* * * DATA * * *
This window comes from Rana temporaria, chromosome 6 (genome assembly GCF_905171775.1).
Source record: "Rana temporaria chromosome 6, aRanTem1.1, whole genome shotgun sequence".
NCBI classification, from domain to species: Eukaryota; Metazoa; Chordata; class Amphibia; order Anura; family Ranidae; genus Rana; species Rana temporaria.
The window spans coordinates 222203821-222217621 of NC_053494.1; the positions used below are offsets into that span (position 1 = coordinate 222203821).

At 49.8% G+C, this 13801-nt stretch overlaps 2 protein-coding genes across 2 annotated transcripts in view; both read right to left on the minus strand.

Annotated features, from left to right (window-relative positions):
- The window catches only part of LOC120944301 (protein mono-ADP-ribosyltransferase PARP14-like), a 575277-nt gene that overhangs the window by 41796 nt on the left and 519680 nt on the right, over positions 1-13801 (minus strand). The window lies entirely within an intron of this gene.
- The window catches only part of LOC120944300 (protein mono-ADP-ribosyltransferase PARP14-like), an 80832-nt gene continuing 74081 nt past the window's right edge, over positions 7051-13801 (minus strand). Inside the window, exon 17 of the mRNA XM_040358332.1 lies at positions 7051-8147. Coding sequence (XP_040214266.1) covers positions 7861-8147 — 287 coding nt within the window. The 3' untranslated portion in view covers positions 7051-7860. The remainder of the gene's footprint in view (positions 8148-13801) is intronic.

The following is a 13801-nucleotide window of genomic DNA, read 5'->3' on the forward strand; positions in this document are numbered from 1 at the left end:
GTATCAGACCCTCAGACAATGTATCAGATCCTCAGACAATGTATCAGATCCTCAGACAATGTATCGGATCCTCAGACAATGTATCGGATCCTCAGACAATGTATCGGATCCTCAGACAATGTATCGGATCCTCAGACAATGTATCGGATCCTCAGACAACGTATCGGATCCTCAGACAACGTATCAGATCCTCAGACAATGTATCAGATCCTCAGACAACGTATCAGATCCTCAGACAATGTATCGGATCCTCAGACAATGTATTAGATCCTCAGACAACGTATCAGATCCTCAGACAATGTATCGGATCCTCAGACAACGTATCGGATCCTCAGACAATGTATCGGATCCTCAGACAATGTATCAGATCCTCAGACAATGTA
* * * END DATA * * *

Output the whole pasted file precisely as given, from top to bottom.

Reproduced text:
This window comes from Rana temporaria, chromosome 6 (genome assembly GCF_905171775.1).
Source record: "Rana temporaria chromosome 6, aRanTem1.1, whole genome shotgun sequence".
NCBI classification, from domain to species: Eukaryota; Metazoa; Chordata; class Amphibia; order Anura; family Ranidae; genus Rana; species Rana temporaria.
The window spans coordinates 222203821-222217621 of NC_053494.1; the positions used below are offsets into that span (position 1 = coordinate 222203821).

At 49.8% G+C, this 13801-nt stretch overlaps 2 protein-coding genes across 2 annotated transcripts in view; both read right to left on the minus strand.

Annotated features, from left to right (window-relative positions):
- The window catches only part of LOC120944301 (protein mono-ADP-ribosyltransferase PARP14-like), a 575277-nt gene that overhangs the window by 41796 nt on the left and 519680 nt on the right, over positions 1-13801 (minus strand). The window lies entirely within an intron of this gene.
- The window catches only part of LOC120944300 (protein mono-ADP-ribosyltransferase PARP14-like), an 80832-nt gene continuing 74081 nt past the window's right edge, over positions 7051-13801 (minus strand). Inside the window, exon 17 of the mRNA XM_040358332.1 lies at positions 7051-8147. Coding sequence (XP_040214266.1) covers positions 7861-8147 — 287 coding nt within the window. The 3' untranslated portion in view covers positions 7051-7860. The remainder of the gene's footprint in view (positions 8148-13801) is intronic.

The following is a 13801-nucleotide window of genomic DNA, read 5'->3' on the forward strand; positions in this document are numbered from 1 at the left end:
GTATCAGACCCTCAGACAATGTATCAGATCCTCAGACAATGTATCAGATCCTCAGACAATGTATCGGATCCTCAGACAATGTATCGGATCCTCAGACAATGTATCGGATCCTCAGACAATGTATCGGATCCTCAGACAATGTATCGGATCCTCAGACAACGTATCGGATCCTCAGACAACGTATCAGATCCTCAGACAATGTATCAGATCCTCAGACAACGTATCAGATCCTCAGACAATGTATCGGATCCTCAGACAATGTATTAGATCCTCAGACAACGTATCAGATCCTCAGACAATGTATCGGATCCTCAGACAACGTATCGGATCCTCAGACAATGTATCGGATCCTCAGACAATGTATCAGATCCTCAGACAATGTA